This an entry in a series of blogs to keep people informed on current election reform and voting rights issues in the news.
Featured Stories of the Week:
Voter ID measure dies in Senate without a vote – Associated Press
Why the Right to Vote, Without ID, Is Worth Fighting For - Houston Chronicle
Efforts to stop 'voter fraud' may have curbed legitimate voting – McClatchy Newspapers
Why This Scandal Matters – New York Times, Editorial
Her first vote put her in prison: Woman is one of five from city convicted of voter fraud – Milwaukee Journal-Sentinel
The brouhaha caused by Texas voter ID bill, HB 218, brought the nation to attention when the Democratic minority in the Senate banded together to fight the bill at all costs, including risking the life of a Senator who suffered complications from a recent liver transplant. But neither this risk or the witch hunt for “voter fraud” stopped him for protecting the “'basic right to vote without undue pressure.'”
"That's not the type of publicity I wanted. I just wanted to be the 11th vote to block the bill," said Gallegos in this Associated Press story. Against doctor's orders, Gallegos set up a hospital bed near the Senate chambers until the bill was declared dead, Wednesday at midnight.
“The bottom line is that voter identification proposals are about politics, not fraud,” he wrote in the Houston Chronicle. HB 218, one of about “120 burdensome voter identification proposals” across the country, is a product of a partisan plan to suppress the votes of marginalized communities. Further, “no one has documented a single case of 'voter impersonation' that HB 218 would solve,” he said.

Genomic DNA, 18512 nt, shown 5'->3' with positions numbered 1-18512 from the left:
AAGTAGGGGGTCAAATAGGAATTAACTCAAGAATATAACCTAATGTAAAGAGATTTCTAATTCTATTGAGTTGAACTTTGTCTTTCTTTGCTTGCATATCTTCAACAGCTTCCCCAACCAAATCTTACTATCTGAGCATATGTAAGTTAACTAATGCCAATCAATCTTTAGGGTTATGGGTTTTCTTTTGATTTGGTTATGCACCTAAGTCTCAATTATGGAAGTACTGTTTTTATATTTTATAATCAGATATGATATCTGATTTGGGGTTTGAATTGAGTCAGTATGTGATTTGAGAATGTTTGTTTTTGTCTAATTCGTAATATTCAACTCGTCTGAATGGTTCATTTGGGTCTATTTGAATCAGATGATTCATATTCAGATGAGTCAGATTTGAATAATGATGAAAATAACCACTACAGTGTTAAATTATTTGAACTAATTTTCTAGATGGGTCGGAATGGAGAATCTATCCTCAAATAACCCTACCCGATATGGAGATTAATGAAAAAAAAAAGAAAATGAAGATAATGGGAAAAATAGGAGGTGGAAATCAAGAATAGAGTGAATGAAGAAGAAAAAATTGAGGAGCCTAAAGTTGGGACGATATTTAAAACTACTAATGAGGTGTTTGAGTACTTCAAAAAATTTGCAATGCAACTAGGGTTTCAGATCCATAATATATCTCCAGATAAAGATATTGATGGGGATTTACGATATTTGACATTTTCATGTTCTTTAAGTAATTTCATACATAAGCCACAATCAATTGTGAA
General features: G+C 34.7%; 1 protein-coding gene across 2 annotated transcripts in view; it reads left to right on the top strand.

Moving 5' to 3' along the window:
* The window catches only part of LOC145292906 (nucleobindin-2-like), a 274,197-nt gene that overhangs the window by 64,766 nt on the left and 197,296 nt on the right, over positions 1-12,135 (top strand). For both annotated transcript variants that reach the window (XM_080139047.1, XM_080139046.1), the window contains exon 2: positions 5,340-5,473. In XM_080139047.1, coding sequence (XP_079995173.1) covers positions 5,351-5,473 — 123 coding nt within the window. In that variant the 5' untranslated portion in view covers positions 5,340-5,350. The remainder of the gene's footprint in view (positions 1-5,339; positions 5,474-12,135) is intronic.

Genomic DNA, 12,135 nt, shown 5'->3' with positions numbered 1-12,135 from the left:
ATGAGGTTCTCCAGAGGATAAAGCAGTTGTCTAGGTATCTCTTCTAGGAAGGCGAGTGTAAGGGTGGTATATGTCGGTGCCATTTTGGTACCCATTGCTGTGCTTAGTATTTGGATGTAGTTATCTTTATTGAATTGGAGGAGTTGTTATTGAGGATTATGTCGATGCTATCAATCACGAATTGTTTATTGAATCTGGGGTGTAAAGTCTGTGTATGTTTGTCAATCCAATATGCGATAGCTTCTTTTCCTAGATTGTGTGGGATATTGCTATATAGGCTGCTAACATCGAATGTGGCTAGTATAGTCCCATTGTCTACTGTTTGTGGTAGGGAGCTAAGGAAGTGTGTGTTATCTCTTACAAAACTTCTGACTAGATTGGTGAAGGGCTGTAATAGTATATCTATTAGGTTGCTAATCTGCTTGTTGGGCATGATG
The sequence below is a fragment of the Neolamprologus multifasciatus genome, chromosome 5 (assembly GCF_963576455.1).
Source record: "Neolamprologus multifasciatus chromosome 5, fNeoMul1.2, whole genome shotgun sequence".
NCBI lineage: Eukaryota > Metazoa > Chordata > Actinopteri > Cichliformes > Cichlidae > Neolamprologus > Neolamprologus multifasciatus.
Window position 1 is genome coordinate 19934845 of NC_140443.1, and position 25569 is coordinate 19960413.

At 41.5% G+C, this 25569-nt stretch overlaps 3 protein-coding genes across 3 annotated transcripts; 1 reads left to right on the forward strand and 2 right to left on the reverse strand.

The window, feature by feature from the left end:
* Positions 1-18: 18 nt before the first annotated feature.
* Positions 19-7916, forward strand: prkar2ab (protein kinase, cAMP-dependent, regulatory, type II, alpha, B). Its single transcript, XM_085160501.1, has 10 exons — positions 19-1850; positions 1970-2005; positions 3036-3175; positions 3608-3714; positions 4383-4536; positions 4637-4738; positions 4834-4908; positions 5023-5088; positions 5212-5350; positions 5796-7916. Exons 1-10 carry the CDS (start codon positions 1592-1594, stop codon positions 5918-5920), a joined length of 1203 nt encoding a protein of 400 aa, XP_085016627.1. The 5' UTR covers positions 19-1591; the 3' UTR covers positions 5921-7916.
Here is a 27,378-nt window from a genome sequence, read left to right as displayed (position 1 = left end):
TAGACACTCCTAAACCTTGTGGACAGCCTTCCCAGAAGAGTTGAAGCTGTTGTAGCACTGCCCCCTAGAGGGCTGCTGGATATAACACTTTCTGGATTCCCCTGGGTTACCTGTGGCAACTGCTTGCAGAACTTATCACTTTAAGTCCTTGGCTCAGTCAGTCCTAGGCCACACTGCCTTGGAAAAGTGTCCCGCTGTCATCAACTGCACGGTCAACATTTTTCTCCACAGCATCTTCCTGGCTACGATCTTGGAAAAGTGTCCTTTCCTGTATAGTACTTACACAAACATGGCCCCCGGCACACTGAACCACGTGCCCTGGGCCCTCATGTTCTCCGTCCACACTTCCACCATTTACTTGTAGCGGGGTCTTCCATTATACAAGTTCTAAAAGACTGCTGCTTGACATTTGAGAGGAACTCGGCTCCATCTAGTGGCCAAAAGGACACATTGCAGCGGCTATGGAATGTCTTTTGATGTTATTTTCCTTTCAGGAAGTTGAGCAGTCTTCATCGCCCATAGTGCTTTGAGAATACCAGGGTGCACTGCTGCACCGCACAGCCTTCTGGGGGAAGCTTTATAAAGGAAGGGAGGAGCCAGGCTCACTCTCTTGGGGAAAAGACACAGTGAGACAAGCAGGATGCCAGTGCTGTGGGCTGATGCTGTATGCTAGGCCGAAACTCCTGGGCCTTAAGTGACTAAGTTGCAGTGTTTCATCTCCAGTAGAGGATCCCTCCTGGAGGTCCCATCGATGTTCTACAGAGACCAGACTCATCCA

“When more people vote on 'American Idol' than vote for president, we should make it easier for people to vote, not harder,” Gallegos wrote.
Making it easier to vote is an unusual concept, especially to 43-year-old Wisconsinite Kimberly Prude who is now in prison for voter fraud after casting her first ballot, according to the Milwaukee Journal-Sentinel. Prude took a job as a poll-worker and voted, but later was told by her parole officer that her vote was illegal since state law does not allow felons the right to vote until completion of probation or parole. She then tried to revoke her vote, to no avail and testified in a three-day-trial that she had made a “terrible mistake.” She is now serving a two year sentence.
“At this point, I'm not interested in voting," she said. Another “felony offender” confused with his voting rights was charged with voter fraud. Derek Little registered and voted the same day with the only ID he had – his parolee card. “In big bold letters, it says OFFENDER, and they still let me vote," Little said. "I thought it was their job to know the rules."
Milwaukee U.S. Attorney Steven M. Biskupic was accused of “not being aggressive enough in pursuing voter fraud cases” and was on the “evolving list” or U.S. Attorneys to be fired. Biskupic “has repeatedly denied that his office prosecuted any voter fraud case because of White House pressure.” Little and Prude were two of 14 voter fraud cases Biskupic pursued in Wisconsin, a battleground state. Only five were convicted. One of them was Kimberly Prude.
“It is hard not to see the fingerprints of Karl Rove. A disproportionate number of the prosecutors pushed out, or considered for dismissal, were in swing states,” a New York Times editorial said. “It is now clear that United States attorneys were pressured to act in the interests of the Republican Party, and lost their job if they failed to do so,”
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